In 2018, both social and technological trends will drive the transformation of healthcare. Babyforyou.net.ua spoke to a range of stakeholders in the field to ask what they saw coming down the tracks. Read on for some general trends and predictions for digital health and healthcare during the coming year, and beyond. And watch this space next week for part two, including predictions about telemedicine, the FDA, and remote patient monitoring.
1. Vertical integration will transform the healthcare landscape
News that CVS-Caremark and Aetna were considering a merger took many by surprise. But experts on health, health tech, and health policy say the move made a lot of sense — and looking ahead we may well see more like it. The merger demonstrates the transformation happening in healthcare as traditional stakeholders find themselves struggling in a healthcare world that is increasingly not patient- but consumer-driven.
“If you look at a CVS a Caremark an Aetna, that’s vertical integration,” Jeff Arnold, CEO of Sharecare, told Babyforyou.net.ua. “You’re starting to control the whole value chain. And you have disruptors on the horizon like Amazon that accelerate vertical integration. If Amazon got into Rx, and they disrupted Rx like they’ve disrupted everything else, you see really fast why a CVS-Caremark-Aetna combination makes sense. So where can that go? ExpressScripts and Walgreen and Cigna merge? Does Apple buy Anthem? It starts to create a domino of some really interesting combinations.”
It’s the acknowledgement that consumers are now making more of their own healthcare decisions, thanks to high-deductible health plans and rising premiums, that will drive industry trends. Companies like CVS or Amazon have brand equity and have experience interacting with consumers in a way that health insurers and providers don't.
“I’m really into this democratizing medicine story, I wrote a book about it, and I see CVS-Aetna as consumer-driven,” Scripps Translational Science Institute founder and Director Dr. Eric Topol told Babyforyou.net.ua. “CVS is the acquirer and it all goes into the fact that consumers are going to have increasing power and those who cater to consumers, like CVS, will have a lot more influence on how healthcare is rendered for people. I think we’re going to see more of this coalescing and the ones who have touchpoints with consumers have a great advantage. Most people don’t have a particularly enamored view of their insurer, but they do of their pharmacy and drug store.”
But health economist Jane Sarasohn-Kahn tells Babyforyou.net.ua that there’s another big reason it makes sense for diverse players to join forces: data.
“In this vertical integration, if CVS … can take data, if they can actually bring to bear really good AI into the mix and mash up the data that Aetna has in the medical claims, with the pharmacy data that the pharmacy benefit manager understands about people, and the data from the front of the store, if people buy health and beauty and over-the-counter drugs, they can start to see maybe not 360 degrees of a person’s life, but closer to 240 degrees. We can start to coach people about food to buy, over the counter drugs to use, other wellness tips, beyond topline stuff that isn’t personalized. The opportunity, if they can leverage the data in the right way, to mash it up, analyze it, and feed it back to people for good health behavior to do good health things [is] game changing.”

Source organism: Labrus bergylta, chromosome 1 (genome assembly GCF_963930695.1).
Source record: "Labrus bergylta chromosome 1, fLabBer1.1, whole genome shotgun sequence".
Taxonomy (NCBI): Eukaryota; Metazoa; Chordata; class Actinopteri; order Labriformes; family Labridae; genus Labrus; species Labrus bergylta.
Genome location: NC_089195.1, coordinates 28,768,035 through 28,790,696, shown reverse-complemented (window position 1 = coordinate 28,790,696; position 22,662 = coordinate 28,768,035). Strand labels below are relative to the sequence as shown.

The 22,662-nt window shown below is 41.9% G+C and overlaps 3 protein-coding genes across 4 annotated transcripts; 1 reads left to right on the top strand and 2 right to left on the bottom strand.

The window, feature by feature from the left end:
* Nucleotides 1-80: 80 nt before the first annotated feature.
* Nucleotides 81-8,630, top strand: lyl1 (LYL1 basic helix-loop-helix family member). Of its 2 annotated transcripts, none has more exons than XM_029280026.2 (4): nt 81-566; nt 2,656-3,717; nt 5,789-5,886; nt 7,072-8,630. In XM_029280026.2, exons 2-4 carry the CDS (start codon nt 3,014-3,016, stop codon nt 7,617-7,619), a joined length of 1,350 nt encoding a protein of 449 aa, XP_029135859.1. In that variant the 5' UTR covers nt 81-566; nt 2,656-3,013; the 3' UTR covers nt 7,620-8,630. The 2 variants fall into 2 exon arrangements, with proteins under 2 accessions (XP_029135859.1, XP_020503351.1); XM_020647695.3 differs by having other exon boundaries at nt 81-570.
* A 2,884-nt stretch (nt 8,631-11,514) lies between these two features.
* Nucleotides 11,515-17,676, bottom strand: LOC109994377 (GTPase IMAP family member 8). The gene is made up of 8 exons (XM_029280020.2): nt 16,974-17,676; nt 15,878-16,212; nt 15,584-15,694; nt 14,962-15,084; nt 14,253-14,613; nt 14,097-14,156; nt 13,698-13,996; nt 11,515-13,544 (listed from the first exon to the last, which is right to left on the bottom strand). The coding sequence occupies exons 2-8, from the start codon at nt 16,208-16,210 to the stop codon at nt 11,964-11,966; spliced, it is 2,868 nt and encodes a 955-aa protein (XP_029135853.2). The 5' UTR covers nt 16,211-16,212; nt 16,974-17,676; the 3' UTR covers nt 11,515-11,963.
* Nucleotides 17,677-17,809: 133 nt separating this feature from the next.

Sarasohn-Kahn also pointed out that something like Walgreens’ Balance Rewards program could add another dimension to that data, incorporating people’s self-tracked diet and exercise data that they are already giving retailers and employers in exchange for discounts.
However it shakes out, these integrations will constitute a seismic shift for healthcare, that could even lead to traditional players finding themselves cut out of their old business. CVS has been inching into the provider space for some time with MinuteClinics, and the relationship with Aetna has opened up new avenues for the retailer to provide healthcare.
“For CVS, I don’t want to be overdramatic but it may be a way that they’re thinking they can cut the provider out of the negotiation, set up direct health plan relationships with plan sponsors through Aetna where they can directly manage chronic illness management for cohorts of individuals and not even involve their doctor, except maybe to send their doctor an update or something like that,” Partners Healthcare VP of Connected Health Dr. Joseph Kvedar told Babyforyou.net.ua.
Another example of the shifting role of different stakeholders came just today with news that , bypassing the traditional role of pharma in the healthcare ecosystem.
2. Winners will have to get real about patient and consumer engagement — and that will likely mean platform plays
Most people in the industry agree that the increasing prevalence of high-deductible health plans are making consumers into key healthcare decision-makers.
“I think this is probably the first year where you really see people recognizing that consumers are the payer,” Amino CEO David Vivero told Babyforyou.net.ua. “The notion that we call health insurance carriers payers is increasingly wrong, as they pay fewer and fewer first dollar claims. Instead this is going to appear more like a consumer market and you’re going to see explosions in more retail forms of care, urgent care retail clinics and concierge medicine, telemedicine, all those things are much more consumable forms of care.”